Epiphytic plants, or those plants that grow without soil (in the traditional sense), have always held a special place in the naturalistic vivarium. Many plants grow as epiphytes, but a few primary groups are commonly encountered in the home vivarium – namely, bromeliads, orchids, and some species of ferns. All of these plants appreciate air flow, a light/no substrate, and high light levels.This article will discuss the primary ways of mounting epiphytes in a naturalistic vivarium – utilizing net cups built into the background, mounting on the background utilizing bamboo skewers, tying plants onto a surface, and mounting bromeliads using a stolon.Want to learn more about keeping reptiles and amphibians? Want to hear about the latest products and be informed about current sales at www.JoshsFrogs.com? Enter your name and email below!
Utilizing Net Cups Built Into the Background
This is probably the easiest way to plant an epiphyte, but does require some planning. Make sure you incorporate some net cups into the background during construction, as shown here. Taking this extra step early on makes planting the vivarium much easier.
- Wrap epiphyte base with moss. In this case, the epiphyte is a fern, so care is taken to insure it's rhizomes (fuzzy roots) are above the substrate.
- Insert epiphyte into net cup. If moss is not used (bromeliads and orchids prefer a well draining mix, such as ABG mix or tree fern fiber), put substrate into the net cup, then stick in the plant.
Using Bamboo Skewers/toothpicks to Mount an Epiphyte
This technique best works on easily pierced background materials, such as great stuff backgrounds (click here to see how to build one) or tree fern panels.
- Wrap base of epiphyte in damp sphagnum moss. Stick a bamboo skewer into the background next to the plant at an angle, being careful not to stab the plant or roots.
- Stick a second bamboo skewer into the background on the other side of the epiphyte so that it intersects the first bamboo skewer, and pins the epiphyte to the background.
- Cut off excess parts of bamboo skewers, leaving just enough behind to pin the epiphyte to the background.
- Bamboo skewers should now not be visible. Insure that the plant is securely mounted to the background, and will not fall off.
- Dress with Josh's Frogs sheet moss. This greatly improves the appearance vs bare sphagnum moss, in my opinion.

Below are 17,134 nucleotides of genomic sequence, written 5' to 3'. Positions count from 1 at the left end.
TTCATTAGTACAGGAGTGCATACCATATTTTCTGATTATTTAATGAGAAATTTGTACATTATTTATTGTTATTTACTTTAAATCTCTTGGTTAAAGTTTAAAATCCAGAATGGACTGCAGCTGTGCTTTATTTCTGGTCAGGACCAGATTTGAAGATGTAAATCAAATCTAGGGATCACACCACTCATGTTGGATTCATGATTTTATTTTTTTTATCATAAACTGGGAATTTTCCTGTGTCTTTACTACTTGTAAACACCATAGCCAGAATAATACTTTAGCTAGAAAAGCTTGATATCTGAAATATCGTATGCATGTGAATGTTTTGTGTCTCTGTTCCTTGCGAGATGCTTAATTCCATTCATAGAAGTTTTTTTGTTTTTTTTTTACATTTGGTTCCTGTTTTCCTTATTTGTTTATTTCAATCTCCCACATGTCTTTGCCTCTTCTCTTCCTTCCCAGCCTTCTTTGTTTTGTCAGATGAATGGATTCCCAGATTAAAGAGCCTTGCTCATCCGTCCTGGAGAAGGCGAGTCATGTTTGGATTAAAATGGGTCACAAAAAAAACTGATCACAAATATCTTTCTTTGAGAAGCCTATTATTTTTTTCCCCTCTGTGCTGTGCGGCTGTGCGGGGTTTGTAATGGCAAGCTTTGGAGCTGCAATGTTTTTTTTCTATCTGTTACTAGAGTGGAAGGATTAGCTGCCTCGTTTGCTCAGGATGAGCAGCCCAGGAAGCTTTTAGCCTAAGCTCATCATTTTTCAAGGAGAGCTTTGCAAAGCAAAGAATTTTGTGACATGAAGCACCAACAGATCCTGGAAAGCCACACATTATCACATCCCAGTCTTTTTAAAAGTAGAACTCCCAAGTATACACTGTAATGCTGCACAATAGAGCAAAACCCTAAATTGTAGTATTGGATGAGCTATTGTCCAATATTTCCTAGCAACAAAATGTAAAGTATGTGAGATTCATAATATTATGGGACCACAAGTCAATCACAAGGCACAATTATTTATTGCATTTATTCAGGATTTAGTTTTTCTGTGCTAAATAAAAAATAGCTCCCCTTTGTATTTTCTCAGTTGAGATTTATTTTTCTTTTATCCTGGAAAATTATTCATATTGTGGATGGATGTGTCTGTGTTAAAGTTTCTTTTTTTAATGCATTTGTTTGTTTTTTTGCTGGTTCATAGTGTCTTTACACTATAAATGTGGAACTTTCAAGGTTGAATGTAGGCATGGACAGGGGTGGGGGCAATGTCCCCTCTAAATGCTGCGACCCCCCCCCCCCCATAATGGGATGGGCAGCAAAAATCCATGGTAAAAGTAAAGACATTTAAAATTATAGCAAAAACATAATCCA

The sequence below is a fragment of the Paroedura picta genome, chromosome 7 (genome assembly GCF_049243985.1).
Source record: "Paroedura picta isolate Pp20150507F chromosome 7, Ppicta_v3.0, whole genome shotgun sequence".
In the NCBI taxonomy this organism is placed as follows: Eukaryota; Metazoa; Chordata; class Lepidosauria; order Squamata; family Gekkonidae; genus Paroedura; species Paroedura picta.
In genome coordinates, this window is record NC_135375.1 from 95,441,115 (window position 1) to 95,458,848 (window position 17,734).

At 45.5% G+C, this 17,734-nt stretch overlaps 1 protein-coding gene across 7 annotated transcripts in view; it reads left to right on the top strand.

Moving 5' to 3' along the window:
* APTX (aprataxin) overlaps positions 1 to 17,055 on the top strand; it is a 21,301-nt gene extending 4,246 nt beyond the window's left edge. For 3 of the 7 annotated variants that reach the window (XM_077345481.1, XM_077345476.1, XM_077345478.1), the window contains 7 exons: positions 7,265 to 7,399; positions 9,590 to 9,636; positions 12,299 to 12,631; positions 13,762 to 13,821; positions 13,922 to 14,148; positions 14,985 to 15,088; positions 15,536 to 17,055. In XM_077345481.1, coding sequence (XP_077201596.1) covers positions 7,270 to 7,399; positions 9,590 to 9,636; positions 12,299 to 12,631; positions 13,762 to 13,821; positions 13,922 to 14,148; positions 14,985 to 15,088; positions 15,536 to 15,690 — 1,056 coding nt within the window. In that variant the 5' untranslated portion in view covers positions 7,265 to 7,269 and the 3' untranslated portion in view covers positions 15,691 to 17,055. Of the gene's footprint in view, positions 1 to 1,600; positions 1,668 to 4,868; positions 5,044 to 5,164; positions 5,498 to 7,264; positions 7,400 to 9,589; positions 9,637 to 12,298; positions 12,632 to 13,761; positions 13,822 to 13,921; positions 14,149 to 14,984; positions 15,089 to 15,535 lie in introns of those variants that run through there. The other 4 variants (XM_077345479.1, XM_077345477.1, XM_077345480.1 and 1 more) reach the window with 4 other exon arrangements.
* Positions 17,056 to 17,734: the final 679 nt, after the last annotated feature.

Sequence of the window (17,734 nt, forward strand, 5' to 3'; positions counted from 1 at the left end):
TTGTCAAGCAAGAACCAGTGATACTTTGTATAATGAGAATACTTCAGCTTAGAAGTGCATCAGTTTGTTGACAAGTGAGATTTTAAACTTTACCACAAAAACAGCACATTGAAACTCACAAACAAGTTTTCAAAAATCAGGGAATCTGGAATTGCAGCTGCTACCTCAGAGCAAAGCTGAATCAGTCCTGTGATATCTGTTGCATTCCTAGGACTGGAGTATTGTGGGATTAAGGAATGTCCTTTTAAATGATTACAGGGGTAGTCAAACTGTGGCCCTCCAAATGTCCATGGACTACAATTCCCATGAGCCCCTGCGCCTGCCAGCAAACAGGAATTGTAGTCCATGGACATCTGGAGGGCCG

- Thoroughly mist the epiphyte, and insure that the moss is never allowed to completely dry out. Misting frequency and duration will depend on the type of plant and ventilation in the vivarium.
Tying an Epiphyte to a Surface
This is handy when attaching an epiphyte to a branch in a naturalistic vivarium. When using this technique, it is important to make sure that there is no slack in the string, and that there are no gaps between the loops that frogs could get tangled in.
- Form a slip knot with your string of choice. Fishing line works well, as does black cotton thread.
- Wrap the string around the branch, then bring the loose end through the slip knot, making a loop.
- Wrap the epiphyte in damp sphagnum moss and place it where you want to mount it, then pull the string tight. Wrap the string around the branch several more times, then tie it off.
- Cut off excess string. If fishing line is used, remove it a few weeks later, after the epiphyte has rooted to the wood. If black cotton thread is used, it can be ignored as it will eventually rot away in the vivarium.
Mounting a Bromeliad in a Natural Crevice
Sometimes we get lucky, and a piece of vivarium wood or cork will simply have a natural crack or crevice in just the right spot to place an epiphyte. When Lady Luck smiles upon you in such a fashion, follow the simple steps below.
- Grab your bromeliad and trim the stolon (the woody stem sticking off the bottom of it) to the proper length. Remember, it's better to leave it too long and have to trim it again than to cut it too short the first time.
- Place the stolon in the natural crack or crevice. Push it all the way in, and gently jiggle the plant to insure that it will not fall out.
- Pack moss (either long fiber sphagnum moss or Josh's Frogs Sheet Moss) around the base of the bromeliad, to encourage it to root into place.
Mounting a Bromeliad with a Stolon via a Drilled Hole
Sometimes, it is necessary to create a crevice to insert a bromeliad stolon into while planting a vivarium. This method is very similar to the one outlined above.
- Select a bromeliad with a stolon, and hold it in the vivarium where you'd like it to be mounted. Trim the stolon as necessary, and choose where a hole would best be drilled in order to mount the bromeliad.
- Using a power drill with a drill bit suitable for use on wood, carefully drill a hole to insert the bromeliad's stolon into. Take note to drill the hole at the proper angle, and make the hole slightly larger than the stolon.
- Place the bromeliad stolon into the hole. If the bromeliad does not fit securely, some moss can be added into the drill hole. Alternatively, the bromeliad may be tied into place as outlined above.
- Place moss around the base of the bromeliad, to encourage the epiphyte to root into place.
Epiphytes, including orchids, bromeliads, and some ferns, will always hold a special place in the naturalistic vivarium. Due to their unique growth habits and required growing conditions, initially planting them may seem a bit of a challenge, but by following the various methods outlined above, even the novice vivarium designer can easily incorporate epiphytes into their planting regime.Let Tamara show you
How to Mount a Bromeliad onto a Cork Flat